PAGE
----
E.J. Hobsbawm, Nations and Nationalism Since 1780: Programme, Myth, Reality, 1990

Prominent Marxist historian E.J. Hobsbawm takes direct aim at traditional explanations of nation-state formation due to the forces of “nationalism”. At the forefront of the transnational [note: not sure if this is the best term here but Hobsbawm certainly seems to be suspect of nationalism as a real force for unity, implying that it became a favored form of solidarity among elites.] turn in historical circles. Where nationalists claim primordial ties due to ethnicity or language, Hobsbawm points to other, more significant solidarities along with the idea that individuals often align themselves along an axis of numerous identities rather than the singular one of nation.

Before 1880, the process of building nations revolved around expansion. Nations only referred to large states or what Hobsbawm identifies as the threshold principle (more on this in a moment). Three general criteria emerge in this period that validate a political entity as a state 1) historical association 2) the creation of a long established cultural elite “possessing a written national literary and administrative vernacular” and 3) a proven capacity for conquest. (37) [note- Hobsbawm argues that outside France until the late 1800’s language minorities found little suppression … he repeatedly makes the point the numerous languages were spoken within nations, empires and the like with little friction though often smaller communities were absorbed into nations sometimes as less than equal participants in the national fabric) Frequently, rather than nationalistic identifications, Europeans expressed supralocal forms of self-identification. Crediting Bendict Anderson’s work in several places, Hobsbawm suggests that often elites promoted the idea of a essential language of the nation for their own purposes and in fact that the multilingual nature of Europe at the time made an exclusive identification with any one idiom quite arbitrary.” (57) The “common language that arose, grew form interconnected elites who through their own usage and the printed word embedded a level of fixity to the linguistic form that gave the illusion of an established natural development. [note- Hobsbawm also points out that with much of Europe illiterate, historians have privileged elite thought and interests at the expense of portraying a more accurate linguistic environment] The introduction of public education solidified this connection.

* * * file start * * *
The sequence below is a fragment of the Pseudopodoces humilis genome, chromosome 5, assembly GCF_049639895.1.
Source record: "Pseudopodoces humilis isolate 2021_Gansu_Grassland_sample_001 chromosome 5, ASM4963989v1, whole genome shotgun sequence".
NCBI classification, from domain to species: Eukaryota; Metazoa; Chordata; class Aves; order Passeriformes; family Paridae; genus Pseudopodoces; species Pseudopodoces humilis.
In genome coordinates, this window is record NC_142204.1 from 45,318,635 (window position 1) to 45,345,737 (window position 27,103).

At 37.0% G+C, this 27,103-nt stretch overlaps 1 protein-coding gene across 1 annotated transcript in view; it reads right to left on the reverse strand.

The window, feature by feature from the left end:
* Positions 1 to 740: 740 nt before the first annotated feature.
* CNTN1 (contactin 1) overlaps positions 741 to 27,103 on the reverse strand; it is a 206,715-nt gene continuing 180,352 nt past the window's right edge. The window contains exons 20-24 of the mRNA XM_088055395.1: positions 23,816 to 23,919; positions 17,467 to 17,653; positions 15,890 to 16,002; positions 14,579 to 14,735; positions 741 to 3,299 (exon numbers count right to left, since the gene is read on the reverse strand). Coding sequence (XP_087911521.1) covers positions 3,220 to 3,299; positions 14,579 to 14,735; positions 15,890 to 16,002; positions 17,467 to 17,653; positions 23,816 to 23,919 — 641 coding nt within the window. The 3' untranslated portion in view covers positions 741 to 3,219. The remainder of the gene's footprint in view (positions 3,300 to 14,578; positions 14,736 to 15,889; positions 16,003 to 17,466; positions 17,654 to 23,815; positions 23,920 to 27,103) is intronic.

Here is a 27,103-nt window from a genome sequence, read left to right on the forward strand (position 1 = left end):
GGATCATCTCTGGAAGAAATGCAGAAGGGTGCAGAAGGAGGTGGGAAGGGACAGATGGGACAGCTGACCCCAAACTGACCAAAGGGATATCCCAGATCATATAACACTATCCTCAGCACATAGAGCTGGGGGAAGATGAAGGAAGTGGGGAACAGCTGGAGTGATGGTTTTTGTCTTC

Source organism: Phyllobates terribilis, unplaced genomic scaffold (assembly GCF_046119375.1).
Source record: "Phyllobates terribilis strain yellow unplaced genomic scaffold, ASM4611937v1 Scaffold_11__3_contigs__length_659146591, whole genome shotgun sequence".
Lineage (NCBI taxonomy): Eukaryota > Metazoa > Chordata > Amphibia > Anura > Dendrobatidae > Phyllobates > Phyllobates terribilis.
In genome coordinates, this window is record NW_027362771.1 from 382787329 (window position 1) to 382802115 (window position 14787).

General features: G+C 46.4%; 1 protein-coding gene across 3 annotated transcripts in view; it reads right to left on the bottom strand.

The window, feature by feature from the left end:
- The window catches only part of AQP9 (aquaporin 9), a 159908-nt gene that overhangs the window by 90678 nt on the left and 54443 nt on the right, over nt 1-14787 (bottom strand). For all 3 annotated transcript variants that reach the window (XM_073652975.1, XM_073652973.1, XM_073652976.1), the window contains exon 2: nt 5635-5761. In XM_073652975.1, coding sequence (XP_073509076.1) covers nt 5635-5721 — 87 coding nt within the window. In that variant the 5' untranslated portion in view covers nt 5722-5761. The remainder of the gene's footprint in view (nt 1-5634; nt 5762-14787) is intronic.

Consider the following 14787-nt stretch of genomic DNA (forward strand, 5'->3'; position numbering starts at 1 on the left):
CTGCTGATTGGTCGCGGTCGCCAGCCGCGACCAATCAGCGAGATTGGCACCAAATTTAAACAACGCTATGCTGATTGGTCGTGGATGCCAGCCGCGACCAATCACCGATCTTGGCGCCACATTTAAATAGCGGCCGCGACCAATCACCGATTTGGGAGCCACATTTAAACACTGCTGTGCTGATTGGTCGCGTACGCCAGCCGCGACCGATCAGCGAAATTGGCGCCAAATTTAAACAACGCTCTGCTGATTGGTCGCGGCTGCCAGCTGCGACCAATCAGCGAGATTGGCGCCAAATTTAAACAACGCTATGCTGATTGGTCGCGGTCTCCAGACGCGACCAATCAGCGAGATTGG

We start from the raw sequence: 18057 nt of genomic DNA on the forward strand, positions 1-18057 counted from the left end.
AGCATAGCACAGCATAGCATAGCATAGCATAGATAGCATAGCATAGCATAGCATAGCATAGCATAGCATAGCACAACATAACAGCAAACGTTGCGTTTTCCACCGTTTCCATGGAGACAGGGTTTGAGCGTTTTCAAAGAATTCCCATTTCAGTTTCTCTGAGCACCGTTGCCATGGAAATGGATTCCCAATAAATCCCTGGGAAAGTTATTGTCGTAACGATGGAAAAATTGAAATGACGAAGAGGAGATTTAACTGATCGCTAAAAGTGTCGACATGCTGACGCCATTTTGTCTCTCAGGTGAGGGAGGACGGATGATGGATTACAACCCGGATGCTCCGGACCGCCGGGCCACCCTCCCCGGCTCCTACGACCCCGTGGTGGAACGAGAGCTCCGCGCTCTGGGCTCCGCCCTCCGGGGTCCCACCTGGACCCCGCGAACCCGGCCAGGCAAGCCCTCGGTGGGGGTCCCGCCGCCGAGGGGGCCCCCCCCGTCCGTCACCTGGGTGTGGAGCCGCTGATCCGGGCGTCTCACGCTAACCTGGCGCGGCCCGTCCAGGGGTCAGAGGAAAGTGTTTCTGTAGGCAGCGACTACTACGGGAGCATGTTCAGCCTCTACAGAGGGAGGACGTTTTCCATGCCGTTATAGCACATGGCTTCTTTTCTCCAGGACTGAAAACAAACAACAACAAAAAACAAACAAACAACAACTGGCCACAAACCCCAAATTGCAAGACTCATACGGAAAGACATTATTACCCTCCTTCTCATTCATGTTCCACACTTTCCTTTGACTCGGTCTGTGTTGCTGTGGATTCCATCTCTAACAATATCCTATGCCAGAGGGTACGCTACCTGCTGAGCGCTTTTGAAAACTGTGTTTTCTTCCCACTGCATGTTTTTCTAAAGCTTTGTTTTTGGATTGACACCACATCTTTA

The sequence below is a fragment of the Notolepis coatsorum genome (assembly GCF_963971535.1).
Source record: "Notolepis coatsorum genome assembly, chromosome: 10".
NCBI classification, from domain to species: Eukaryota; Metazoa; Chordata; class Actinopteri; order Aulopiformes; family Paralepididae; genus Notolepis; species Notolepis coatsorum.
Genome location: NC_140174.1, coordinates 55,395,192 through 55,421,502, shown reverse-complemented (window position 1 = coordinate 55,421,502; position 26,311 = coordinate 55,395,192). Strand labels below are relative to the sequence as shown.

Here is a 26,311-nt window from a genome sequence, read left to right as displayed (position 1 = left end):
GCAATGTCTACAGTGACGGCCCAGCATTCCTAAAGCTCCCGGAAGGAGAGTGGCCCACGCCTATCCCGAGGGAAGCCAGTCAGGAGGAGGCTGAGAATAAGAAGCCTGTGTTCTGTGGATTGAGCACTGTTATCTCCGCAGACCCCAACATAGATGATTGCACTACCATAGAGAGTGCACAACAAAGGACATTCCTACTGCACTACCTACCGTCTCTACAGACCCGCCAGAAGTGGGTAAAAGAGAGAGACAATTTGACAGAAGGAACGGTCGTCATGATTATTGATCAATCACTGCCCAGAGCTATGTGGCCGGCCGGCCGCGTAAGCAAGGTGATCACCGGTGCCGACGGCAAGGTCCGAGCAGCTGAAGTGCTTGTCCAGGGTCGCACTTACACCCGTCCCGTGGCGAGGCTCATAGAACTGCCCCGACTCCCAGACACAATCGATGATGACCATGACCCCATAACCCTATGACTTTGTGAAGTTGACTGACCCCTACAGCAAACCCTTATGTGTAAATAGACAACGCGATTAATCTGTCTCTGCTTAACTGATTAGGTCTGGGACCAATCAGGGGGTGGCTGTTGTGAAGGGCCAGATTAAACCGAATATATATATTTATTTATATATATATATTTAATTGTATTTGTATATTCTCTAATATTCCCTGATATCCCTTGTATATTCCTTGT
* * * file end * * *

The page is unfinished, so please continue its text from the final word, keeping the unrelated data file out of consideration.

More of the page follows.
In addition to questioning the inherent nature of “common language”, Hobsbawm argues that race/ethnicity failed to play the role in nationalism that supporters and historians have long envisioned. Rather, it waqs used as a horizontal or vertical divide of social status. Visible ethnicity served as a negative marker such that it often led other to define themselves by what they were not rather than what they were. This “negative ethnicity” according to Hobsbawm performs very little work in the process of protonationalism. As for religion, Hobsbawn illustrates several examples that maintain that religious connections to nationalism remain far too complex and opaque for such simplistic connections. As consequence, before the late 1800s, protonationalism proved inadequate as a force by itself in the formation of national aspirations. After the 1880s, with the expansion of government into the daily lives of citizens, along with the transformation of subjects into citizens, a populist consciousness that resembled nationalism developed. The mass migration of peoples between 1880-1914 facilitated this populist “us” versus “them” identity. Still, this loyalty was not the same a state patriotism and in fact appears to be an ideological construct. Merging this with state patriotism proved risky since few European states could claim the kind of homogeneity that has been assumed. As states began to employ censuses, citizens found themselves forced to choose or designate a language.